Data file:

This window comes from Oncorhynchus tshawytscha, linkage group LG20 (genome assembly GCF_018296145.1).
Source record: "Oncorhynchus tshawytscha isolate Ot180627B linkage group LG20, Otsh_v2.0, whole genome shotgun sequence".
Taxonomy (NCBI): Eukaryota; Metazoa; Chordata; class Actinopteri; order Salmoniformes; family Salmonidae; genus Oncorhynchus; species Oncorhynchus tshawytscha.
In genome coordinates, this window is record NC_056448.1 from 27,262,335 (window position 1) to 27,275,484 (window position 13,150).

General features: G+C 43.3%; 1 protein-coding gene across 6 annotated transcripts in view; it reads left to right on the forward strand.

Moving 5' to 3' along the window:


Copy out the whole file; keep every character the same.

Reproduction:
This window comes from Oncorhynchus tshawytscha, linkage group LG20 (genome assembly GCF_018296145.1).
Source record: "Oncorhynchus tshawytscha isolate Ot180627B linkage group LG20, Otsh_v2.0, whole genome shotgun sequence".
Taxonomy (NCBI): Eukaryota; Metazoa; Chordata; class Actinopteri; order Salmoniformes; family Salmonidae; genus Oncorhynchus; species Oncorhynchus tshawytscha.
In genome coordinates, this window is record NC_056448.1 from 27,262,335 (window position 1) to 27,275,484 (window position 13,150).

General features: G+C 43.3%; 1 protein-coding gene across 6 annotated transcripts in view; it reads left to right on the forward strand.

Moving 5' to 3' along the window: